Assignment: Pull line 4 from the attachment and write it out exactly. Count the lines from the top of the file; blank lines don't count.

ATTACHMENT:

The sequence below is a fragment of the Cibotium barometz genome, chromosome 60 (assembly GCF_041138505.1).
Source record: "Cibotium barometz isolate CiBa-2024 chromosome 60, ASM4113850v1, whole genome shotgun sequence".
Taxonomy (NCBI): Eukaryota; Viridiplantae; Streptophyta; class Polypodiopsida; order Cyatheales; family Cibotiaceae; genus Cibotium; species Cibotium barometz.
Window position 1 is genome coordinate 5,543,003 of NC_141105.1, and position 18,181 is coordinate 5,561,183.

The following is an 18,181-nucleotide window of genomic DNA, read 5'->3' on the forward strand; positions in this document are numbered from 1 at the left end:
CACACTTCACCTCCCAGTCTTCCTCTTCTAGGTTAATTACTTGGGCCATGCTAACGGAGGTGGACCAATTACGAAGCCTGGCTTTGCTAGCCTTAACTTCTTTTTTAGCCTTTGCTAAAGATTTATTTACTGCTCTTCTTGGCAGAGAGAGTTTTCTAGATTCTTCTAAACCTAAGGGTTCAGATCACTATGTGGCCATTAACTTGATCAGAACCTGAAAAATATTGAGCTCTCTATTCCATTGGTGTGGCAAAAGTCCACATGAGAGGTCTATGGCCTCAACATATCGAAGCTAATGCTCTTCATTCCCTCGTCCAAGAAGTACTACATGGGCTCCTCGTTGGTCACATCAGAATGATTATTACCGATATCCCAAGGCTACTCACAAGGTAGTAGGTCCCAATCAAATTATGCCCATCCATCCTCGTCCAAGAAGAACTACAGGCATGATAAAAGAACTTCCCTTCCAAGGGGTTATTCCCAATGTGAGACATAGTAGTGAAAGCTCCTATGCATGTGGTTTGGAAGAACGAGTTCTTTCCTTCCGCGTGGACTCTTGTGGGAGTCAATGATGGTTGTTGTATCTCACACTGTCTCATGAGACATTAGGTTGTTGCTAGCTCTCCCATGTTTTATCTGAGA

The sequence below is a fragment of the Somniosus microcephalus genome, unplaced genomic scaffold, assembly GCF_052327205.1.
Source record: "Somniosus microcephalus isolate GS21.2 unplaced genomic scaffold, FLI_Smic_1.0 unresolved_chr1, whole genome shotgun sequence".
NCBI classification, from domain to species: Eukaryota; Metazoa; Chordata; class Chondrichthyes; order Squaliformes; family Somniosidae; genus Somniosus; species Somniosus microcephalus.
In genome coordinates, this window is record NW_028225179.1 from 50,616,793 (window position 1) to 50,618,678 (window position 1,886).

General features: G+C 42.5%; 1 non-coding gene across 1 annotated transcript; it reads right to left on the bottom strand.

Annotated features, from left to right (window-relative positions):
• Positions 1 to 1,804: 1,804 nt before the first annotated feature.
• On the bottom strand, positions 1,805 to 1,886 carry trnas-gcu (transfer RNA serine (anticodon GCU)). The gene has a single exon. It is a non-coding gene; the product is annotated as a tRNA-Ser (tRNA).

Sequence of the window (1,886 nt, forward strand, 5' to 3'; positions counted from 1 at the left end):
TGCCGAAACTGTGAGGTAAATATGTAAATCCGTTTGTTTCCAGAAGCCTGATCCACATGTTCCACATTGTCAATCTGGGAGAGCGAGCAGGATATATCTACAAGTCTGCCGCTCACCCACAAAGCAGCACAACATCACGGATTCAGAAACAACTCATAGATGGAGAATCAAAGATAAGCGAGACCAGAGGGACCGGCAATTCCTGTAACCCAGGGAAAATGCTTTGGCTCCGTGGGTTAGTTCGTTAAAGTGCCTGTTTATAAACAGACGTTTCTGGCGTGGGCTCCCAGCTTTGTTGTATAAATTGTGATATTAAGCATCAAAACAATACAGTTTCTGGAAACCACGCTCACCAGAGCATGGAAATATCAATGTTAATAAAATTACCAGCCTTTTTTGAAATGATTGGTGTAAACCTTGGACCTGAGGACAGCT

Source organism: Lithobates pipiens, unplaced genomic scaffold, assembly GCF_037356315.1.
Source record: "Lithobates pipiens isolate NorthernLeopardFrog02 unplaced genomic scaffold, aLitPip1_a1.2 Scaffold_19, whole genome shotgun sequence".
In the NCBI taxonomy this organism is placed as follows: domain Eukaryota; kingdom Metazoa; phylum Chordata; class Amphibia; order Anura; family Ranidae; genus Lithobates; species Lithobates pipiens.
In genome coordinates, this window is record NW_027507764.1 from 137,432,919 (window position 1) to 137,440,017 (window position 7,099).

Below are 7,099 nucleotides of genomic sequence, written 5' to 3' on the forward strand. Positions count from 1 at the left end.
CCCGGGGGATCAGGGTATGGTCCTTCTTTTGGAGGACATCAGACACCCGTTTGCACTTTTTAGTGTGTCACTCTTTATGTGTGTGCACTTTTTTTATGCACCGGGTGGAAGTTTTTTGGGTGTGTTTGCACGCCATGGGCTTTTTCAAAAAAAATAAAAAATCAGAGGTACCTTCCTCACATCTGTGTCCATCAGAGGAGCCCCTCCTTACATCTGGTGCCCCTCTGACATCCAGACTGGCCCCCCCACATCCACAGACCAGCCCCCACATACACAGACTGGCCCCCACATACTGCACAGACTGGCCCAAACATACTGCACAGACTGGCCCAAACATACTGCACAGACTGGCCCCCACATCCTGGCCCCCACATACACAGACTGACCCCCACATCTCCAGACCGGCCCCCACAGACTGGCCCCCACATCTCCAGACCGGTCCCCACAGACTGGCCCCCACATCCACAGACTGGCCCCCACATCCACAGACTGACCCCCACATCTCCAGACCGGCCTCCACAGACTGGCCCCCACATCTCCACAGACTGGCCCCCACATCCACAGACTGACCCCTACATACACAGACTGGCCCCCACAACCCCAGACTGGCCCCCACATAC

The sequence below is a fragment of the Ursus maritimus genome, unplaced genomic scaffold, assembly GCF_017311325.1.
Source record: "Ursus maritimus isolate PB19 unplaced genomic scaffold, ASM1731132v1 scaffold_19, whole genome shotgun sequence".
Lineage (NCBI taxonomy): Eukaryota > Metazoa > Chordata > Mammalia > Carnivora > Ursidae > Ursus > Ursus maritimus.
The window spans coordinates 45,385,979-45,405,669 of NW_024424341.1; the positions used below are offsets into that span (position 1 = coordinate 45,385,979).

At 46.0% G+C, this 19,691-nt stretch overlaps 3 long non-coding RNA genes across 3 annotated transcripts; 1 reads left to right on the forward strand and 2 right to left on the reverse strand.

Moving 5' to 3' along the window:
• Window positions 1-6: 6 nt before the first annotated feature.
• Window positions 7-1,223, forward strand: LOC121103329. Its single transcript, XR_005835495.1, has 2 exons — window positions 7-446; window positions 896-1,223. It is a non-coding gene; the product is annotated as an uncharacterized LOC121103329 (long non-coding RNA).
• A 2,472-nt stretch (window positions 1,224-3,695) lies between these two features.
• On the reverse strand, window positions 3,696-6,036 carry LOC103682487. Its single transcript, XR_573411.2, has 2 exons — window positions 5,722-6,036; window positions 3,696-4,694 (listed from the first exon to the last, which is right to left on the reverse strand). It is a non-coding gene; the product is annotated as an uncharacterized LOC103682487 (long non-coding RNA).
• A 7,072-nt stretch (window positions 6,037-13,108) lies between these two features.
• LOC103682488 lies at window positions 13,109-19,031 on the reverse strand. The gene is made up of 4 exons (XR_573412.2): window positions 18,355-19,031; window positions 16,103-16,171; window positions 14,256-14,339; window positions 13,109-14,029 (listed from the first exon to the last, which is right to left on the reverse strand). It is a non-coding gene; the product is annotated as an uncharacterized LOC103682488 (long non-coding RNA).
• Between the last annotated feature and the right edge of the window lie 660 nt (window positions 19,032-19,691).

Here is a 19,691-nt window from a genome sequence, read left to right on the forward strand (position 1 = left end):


Window position 1 is genome coordinate 5,543,003 of NC_141105.1, and position 18,181 is coordinate 5,561,183.